Operations director Steve Nelson considers the Internet of Everything in our latest advice for education IT decision makers.
The Internet of Everything will revolutionise schools, reshaping the way eLearning is delivered and taught in the future. But what is it?
We can start by looking at moves toward the development of the Internet of Things (IoT), which is compelling for those tech-savvy educators. We are witnessing more and more schools embracing the concept, connecting a whole host of devices to enterprise grade networks. So it’s not hard to extend our thinking to envision a world where the IoT segues into the Internet of Everything (IoE): an ultra network of super powerful, superfast highways where billions, even trillions, of connections create unprecedented opportunities.
In the IoE age, real change will come from harnessing new technologies to build a better -not faster – eLearning climate. It has to be integrated into the education system slowly and in subtle, nuanced ways.
Some schools may use it to save money or harness data; some will prepare students to be highly tech-literate; others will find creative uses for their specific needs. Personalised, detailed instruction and seamlessly interactive technology will run head-to-head with funding issues and accountability systems. In order to include the IoE in education, our understanding of education must shift. Suppliers that will benefit first will be those that create practical, reasonable and cost effective solutions that those with education IT responsibility can comprehend and translate into meaningful ways that enrich young lives.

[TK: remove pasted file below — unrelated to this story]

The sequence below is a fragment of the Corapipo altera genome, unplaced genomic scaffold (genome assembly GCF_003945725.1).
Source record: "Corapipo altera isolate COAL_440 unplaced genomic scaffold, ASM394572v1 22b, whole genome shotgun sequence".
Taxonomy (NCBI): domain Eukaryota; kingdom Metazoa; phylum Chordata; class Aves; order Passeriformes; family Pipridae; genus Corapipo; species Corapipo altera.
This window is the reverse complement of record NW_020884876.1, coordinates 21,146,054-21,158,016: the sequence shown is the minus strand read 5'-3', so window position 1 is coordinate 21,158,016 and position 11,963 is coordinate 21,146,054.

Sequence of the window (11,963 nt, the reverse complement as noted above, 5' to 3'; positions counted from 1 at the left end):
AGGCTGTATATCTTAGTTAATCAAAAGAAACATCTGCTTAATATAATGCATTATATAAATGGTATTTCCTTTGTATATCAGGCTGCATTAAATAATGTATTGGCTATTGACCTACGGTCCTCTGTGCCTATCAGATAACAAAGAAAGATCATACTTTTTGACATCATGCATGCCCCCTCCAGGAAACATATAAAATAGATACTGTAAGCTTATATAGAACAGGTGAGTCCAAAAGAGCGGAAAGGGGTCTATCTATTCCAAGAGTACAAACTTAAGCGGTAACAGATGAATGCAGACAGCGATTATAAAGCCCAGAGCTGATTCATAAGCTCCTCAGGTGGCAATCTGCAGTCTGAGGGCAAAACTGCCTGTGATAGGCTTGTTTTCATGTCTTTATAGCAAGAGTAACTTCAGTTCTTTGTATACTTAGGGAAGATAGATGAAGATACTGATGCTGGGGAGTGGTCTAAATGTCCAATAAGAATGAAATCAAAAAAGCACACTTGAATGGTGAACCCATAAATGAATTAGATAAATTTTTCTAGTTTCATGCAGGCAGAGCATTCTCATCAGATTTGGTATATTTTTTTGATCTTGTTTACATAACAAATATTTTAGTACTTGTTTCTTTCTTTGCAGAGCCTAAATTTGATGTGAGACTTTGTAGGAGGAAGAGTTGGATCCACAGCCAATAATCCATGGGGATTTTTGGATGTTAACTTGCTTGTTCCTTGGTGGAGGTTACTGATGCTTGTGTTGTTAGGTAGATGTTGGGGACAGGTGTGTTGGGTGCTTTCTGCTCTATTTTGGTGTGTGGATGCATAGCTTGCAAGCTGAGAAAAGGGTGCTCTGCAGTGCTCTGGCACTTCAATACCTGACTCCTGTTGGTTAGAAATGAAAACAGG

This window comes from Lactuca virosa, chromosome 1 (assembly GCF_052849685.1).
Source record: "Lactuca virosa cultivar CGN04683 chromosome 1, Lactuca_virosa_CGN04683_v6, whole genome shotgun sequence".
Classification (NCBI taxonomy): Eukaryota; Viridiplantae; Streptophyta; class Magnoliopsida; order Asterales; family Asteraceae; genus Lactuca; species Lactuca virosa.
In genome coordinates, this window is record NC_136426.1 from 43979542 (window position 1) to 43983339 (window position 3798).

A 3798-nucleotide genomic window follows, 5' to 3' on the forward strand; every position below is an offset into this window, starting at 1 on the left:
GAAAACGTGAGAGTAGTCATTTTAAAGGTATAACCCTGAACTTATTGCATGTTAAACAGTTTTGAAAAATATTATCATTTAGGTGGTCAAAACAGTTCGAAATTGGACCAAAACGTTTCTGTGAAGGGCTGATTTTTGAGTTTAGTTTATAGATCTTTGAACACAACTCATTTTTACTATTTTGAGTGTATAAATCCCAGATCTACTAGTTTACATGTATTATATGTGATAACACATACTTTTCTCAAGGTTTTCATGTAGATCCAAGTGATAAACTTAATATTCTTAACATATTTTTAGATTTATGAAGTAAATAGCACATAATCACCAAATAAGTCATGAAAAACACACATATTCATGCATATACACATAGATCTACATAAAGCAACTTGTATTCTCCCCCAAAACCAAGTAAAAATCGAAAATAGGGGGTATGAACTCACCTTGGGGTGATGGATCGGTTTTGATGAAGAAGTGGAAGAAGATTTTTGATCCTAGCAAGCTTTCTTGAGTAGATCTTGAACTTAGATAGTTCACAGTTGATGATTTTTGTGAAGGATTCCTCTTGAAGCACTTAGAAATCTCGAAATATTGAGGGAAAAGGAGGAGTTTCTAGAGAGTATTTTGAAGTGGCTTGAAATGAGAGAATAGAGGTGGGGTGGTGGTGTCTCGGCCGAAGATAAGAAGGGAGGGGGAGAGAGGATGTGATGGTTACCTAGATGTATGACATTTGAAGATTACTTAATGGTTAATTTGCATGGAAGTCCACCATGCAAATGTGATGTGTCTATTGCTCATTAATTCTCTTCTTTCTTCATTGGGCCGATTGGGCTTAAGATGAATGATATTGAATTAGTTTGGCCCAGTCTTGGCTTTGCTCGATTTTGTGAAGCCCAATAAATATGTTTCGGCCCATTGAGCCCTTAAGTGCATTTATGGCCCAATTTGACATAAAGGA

The future sees a number of factors driving the successful implementation of the IoE throughout education. First and perhaps foremost, security will be an enormous and obvious one.
Embedded devices will cultivate increasingly complex networks, so striking a balance between the efficacy of the IoE and the implied risks to privacy and security, will become more paramount in schools and the wider FE and HE campuses. Both educators and learners will need to have a better understanding of the ethical issues and find strategies to mitigate the dangers.
Other factors that will come into play will include assuring the integrity of data, as well as its accuracy and authenticity and education policies. The latter will revolve around the crucial development of policies that encourage more rapid adoption of technology in the classroom and its effective integration into the curricula. These will need to include robust change management practices among schools to reduce the barriers to technology adoption, and increase its scale and investment in training teachers to equip then with knowledge and skills to develop ever more innovative, inventive and inspirational learning programmes.
There can be little doubt that the IoE will also encourage the commercial sector to collaborate more with the education sector on the new technologies, and better prepare young people to work within the digital age. It’s critical that schools understand how to leverage IoE technologies so they can enhance the quality of education and prepare students to be active contributors to, and beneficiaries of the ‘new’ 21st-century industrial revolution.Posted by Calibre Web Team Posted on 25 Jan